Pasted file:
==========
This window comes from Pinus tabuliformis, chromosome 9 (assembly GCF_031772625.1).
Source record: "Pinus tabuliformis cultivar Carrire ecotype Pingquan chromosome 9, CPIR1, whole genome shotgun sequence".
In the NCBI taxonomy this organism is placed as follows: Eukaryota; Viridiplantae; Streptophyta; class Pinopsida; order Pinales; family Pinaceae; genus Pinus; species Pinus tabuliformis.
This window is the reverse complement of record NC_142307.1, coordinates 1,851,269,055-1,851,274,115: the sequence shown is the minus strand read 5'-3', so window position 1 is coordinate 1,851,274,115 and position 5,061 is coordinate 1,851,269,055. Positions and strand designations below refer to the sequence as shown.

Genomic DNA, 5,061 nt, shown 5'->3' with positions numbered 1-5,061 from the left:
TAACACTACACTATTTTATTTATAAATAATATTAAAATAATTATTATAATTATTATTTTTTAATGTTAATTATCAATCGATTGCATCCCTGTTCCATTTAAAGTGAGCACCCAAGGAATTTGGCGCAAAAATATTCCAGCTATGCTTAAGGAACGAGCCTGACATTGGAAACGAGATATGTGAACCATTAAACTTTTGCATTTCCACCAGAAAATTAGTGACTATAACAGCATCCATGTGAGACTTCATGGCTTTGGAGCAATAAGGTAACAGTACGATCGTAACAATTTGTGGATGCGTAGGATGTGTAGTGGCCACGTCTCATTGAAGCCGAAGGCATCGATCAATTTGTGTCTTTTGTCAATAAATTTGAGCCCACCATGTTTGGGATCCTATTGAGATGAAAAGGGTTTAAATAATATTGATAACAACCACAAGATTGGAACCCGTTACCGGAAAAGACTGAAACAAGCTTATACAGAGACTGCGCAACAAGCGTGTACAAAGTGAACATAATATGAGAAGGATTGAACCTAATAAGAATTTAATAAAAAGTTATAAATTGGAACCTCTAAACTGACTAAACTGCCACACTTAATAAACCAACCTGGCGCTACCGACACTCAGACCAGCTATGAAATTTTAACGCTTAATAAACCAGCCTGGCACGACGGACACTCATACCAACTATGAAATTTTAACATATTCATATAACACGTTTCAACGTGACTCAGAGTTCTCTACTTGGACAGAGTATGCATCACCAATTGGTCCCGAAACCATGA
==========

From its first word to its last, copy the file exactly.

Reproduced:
This window comes from Pinus tabuliformis, chromosome 9 (assembly GCF_031772625.1).
Source record: "Pinus tabuliformis cultivar Carrire ecotype Pingquan chromosome 9, CPIR1, whole genome shotgun sequence".
In the NCBI taxonomy this organism is placed as follows: Eukaryota; Viridiplantae; Streptophyta; class Pinopsida; order Pinales; family Pinaceae; genus Pinus; species Pinus tabuliformis.
This window is the reverse complement of record NC_142307.1, coordinates 1,851,269,055-1,851,274,115: the sequence shown is the minus strand read 5'-3', so window position 1 is coordinate 1,851,274,115 and position 5,061 is coordinate 1,851,269,055. Positions and strand designations below refer to the sequence as shown.

Genomic DNA, 5,061 nt, shown 5'->3' with positions numbered 1-5,061 from the left:
TAACACTACACTATTTTATTTATAAATAATATTAAAATAATTATTATAATTATTATTTTTTAATGTTAATTATCAATCGATTGCATCCCTGTTCCATTTAAAGTGAGCACCCAAGGAATTTGGCGCAAAAATATTCCAGCTATGCTTAAGGAACGAGCCTGACATTGGAAACGAGATATGTGAACCATTAAACTTTTGCATTTCCACCAGAAAATTAGTGACTATAACAGCATCCATGTGAGACTTCATGGCTTTGGAGCAATAAGGTAACAGTACGATCGTAACAATTTGTGGATGCGTAGGATGTGTAGTGGCCACGTCTCATTGAAGCCGAAGGCATCGATCAATTTGTGTCTTTTGTCAATAAATTTGAGCCCACCATGTTTGGGATCCTATTGAGATGAAAAGGGTTTAAATAATATTGATAACAACCACAAGATTGGAACCCGTTACCGGAAAAGACTGAAACAAGCTTATACAGAGACTGCGCAACAAGCGTGTACAAAGTGAACATAATATGAGAAGGATTGAACCTAATAAGAATTTAATAAAAAGTTATAAATTGGAACCTCTAAACTGACTAAACTGCCACACTTAATAAACCAACCTGGCGCTACCGACACTCAGACCAGCTATGAAATTTTAACGCTTAATAAACCAGCCTGGCACGACGGACACTCATACCAACTATGAAATTTTAACATATTCATATAACACGTTTCAACGTGACTCAGAGTTCTCTACTTGGACAGAGTATGCATCACCAATTGGTCCCGAAACCATGA